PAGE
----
As Isabel wished to found a convent of the Order of Poor Ladies of Saint Clare, Louis IX began in 1255 to acquire the necessary land in the Forest of Rouvray-Catillon, not far from the Seine and in the neighbourhood of Paris. On 10 June 1256, the first stone of the convent church was laid. The building appears to have been completed about the beginning of 1259, because Pope Alexander IV gave his sanction on 2 February 1259, to the new rule which Isabel had had compiled by the Franciscan Mansuetus on the basis of the Rule of the Order of Saint Clare. These rules were drawn up solely for this convent, which was named the Monastery of the Humility of the Blessed Virgin (monasterium humilitatis beatae Mariae virginis). The sisters were called in the rule the Sorores Ordinis humilium ancillarum Beatissimae Mariae Virginis ("sisters of the humble order of servants of the most blessed virgin Mary"). The fast was not so strict as in the Rule of Saint Clare; the community was allowed to hold property, and the sisters were subject to the Franciscans. The first sisters came from the convent of the Poor Clares at Reims. The Order of Poor Ladies, also known as the Poor Clares, the Poor Clare Nuns, the Clarisse, or the Minoresses is a Franciscan order founded by Saint Clare of Assisi. ... Saint Clare of Assisi, born Chiara Offreduccio, (July 16, 1193–August 11, 1253) was one of the first followers of Francis of Assisi and founded the Order of Poor Ladies to organize the women who chose to take the Franciscan vow of poverty and celibacy. ... Events Königsberg was founded Births Emperor Albert I of Germany, in July Deaths Monarchs/Presidents Aragon - James I King of Aragon and count of Barcelona (reigned from 1213 to 1276) Categories: 1255 ... This article is about the river in France; it should not be confused with the Senne, a much smaller river that flows through Brussels. ... The Eiffel Tower has become the symbol of Paris throughout the world. ... June 10 is the 161st day of the year in the Gregorian calendar (162nd in leap years), with 204 days remaining. ... Events Hanseatic League formed. ... Alexander IV, né Rinaldo Conti ( 1199 - May 25, 1261), pope from 1254, was, like Innocent III and Gregory IX, a member of the family of the counts of Segni. ... February 2 is the 33rd day of the year in the Gregorian Calendar. ... Events The chronicle of Matthew Paris ends due to his death. ... Location within France Reims (English traditionally Rheims) (pronounced in French) is a city of northern France, 144 km. ...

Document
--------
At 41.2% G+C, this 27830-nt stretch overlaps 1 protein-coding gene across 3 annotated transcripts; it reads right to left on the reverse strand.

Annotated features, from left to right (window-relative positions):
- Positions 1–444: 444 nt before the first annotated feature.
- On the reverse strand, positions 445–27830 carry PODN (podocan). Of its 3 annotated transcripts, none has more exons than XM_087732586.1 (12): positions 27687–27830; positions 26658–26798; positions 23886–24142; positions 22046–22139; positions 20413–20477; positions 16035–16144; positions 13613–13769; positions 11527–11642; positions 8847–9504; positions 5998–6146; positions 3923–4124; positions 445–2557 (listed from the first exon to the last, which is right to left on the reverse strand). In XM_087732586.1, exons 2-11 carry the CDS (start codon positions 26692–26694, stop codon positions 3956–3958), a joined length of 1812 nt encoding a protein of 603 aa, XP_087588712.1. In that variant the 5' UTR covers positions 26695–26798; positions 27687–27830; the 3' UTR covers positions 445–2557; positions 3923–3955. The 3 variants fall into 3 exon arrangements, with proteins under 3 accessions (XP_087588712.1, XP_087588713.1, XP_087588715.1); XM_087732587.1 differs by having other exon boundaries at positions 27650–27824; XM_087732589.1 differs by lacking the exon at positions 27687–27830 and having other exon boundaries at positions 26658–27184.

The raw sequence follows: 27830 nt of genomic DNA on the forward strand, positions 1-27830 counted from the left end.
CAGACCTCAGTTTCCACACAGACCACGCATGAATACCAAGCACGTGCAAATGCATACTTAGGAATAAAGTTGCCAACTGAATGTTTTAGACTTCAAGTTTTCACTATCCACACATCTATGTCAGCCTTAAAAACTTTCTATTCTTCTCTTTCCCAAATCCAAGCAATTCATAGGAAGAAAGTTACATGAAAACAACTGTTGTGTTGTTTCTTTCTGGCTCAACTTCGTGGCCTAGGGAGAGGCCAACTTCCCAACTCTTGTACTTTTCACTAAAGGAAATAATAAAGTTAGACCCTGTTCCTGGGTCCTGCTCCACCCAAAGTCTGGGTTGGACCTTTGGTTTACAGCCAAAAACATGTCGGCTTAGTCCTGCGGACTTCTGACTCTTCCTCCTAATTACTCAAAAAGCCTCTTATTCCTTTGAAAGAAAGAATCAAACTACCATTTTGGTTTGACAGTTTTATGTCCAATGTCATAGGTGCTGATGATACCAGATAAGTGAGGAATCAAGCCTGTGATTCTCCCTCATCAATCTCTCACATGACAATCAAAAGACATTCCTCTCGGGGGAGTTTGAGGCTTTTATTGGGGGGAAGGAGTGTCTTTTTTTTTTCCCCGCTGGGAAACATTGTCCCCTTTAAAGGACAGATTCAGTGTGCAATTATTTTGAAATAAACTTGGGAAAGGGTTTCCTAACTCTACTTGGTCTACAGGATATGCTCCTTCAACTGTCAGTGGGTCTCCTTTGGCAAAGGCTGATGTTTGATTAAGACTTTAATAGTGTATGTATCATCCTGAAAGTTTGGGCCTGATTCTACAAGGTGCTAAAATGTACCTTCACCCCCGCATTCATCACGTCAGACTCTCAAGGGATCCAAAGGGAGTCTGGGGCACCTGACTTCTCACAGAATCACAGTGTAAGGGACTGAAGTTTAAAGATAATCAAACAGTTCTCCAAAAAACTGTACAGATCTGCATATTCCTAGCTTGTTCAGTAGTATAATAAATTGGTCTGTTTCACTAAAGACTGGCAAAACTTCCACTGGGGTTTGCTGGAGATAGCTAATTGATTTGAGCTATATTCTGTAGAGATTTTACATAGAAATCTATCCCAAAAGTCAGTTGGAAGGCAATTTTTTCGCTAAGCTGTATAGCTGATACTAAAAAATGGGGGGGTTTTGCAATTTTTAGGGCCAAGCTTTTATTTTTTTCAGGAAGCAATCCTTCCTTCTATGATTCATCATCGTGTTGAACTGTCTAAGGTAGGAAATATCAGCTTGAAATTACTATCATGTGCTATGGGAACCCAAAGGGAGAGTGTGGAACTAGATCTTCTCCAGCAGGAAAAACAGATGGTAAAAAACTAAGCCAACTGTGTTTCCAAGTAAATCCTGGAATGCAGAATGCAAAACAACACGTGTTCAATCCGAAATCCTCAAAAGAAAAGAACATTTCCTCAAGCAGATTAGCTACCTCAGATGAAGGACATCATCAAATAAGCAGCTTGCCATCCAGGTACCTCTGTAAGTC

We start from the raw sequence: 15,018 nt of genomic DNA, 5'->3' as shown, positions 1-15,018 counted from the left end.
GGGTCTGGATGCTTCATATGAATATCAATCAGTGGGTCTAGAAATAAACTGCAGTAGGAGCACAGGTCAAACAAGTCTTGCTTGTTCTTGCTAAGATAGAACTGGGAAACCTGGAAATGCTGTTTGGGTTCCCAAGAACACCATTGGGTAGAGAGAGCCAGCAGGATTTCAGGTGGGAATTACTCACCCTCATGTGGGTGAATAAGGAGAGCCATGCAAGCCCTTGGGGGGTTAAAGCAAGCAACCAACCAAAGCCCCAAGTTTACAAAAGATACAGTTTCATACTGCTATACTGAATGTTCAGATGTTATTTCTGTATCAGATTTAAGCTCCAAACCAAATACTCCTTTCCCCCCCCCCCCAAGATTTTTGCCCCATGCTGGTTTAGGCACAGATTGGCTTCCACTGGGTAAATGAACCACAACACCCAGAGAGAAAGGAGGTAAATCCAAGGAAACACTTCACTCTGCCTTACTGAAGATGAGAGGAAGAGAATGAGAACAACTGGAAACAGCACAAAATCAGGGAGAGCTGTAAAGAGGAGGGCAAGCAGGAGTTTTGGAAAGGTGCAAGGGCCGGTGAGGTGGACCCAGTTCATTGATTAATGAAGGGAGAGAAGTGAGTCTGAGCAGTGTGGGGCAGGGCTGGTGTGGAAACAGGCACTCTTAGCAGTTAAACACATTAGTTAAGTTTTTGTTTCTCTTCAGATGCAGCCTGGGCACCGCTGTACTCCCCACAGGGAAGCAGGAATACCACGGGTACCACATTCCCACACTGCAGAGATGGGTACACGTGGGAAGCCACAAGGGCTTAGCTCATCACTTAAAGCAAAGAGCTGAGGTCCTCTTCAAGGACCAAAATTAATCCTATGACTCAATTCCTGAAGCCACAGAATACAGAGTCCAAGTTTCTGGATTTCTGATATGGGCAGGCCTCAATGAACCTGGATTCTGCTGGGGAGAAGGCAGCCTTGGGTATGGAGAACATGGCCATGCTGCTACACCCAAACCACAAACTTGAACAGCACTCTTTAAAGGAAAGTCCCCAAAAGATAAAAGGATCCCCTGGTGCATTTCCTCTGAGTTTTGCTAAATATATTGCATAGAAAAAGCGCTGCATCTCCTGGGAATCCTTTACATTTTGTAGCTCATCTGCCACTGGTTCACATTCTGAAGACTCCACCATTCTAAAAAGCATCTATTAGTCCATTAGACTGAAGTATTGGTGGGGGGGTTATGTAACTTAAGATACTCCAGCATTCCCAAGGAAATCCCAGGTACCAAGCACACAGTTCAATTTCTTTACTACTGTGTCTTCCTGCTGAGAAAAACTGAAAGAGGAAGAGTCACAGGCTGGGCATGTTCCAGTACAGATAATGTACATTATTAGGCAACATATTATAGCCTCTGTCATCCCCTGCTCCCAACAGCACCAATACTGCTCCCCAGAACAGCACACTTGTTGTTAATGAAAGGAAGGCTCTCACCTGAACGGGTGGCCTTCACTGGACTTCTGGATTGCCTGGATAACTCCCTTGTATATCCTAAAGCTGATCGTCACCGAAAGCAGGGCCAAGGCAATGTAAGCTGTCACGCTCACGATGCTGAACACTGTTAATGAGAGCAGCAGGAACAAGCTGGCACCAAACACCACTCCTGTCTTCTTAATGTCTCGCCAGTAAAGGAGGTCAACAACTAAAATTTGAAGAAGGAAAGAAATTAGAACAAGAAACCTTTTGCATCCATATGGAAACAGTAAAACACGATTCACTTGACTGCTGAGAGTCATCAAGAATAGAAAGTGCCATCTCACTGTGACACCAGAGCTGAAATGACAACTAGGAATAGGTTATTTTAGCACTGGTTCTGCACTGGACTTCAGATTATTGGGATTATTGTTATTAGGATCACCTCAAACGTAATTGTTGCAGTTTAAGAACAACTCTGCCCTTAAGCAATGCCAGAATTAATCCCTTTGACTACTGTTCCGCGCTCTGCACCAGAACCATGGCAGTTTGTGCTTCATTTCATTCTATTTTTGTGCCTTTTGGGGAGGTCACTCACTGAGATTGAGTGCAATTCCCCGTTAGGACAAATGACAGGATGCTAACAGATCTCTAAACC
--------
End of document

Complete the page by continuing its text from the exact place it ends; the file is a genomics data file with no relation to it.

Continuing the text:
Isabel herself never entered the cloister, but from 1260 (or 1263) she followed the rules in her own home near by. Isabel was not altogether satisfied with the first rule drawn up, and therefore submitted through the agency of her brother Louis IX, who had also secured the confirmation of the first rule, a revised rule to Pope Urban IV. Urban approved this new constitution on 27 July 1263. The difference between the two rules consisted for the most part in outward observances and minor alterations. This new rule was also adopted by other French and Italian convents of the Order of St. Clare, but one can by no means say that a distinct congregation was formed on the basis of Isabel's rule. In the new rule Urban IV gives the nuns of Longchamp the official title of sorores minores inclusae, which was doubtlessly intended to emphasize closer union with the Order of Friars Minor (the Franciscans). Urban IV, né Jacques Pantaléon ( 1195 - October 2, 1264), pope (1261-1264), was the son of a cobbler of Troyes, France, studied theology and common law in Paris, became bishop of Verdun, was employed in various missions by Innocent IV, and was made Patriarch of Jerusalem by Alexander IV... July 27 is the 208th day (209th in leap years) of the year in the Gregorian Calendar, with 157 days remaining. ... Events Detmold, Germany was founded. ... Races at Lonchamp - Édouard Manet, 1867 The Hippodrome de Longchamp, commonly referred to as Longchamp, is a 57 hectare horse-racing facility located on the Route des Tribunes in the Bois de Boulogne at Paris, France. ...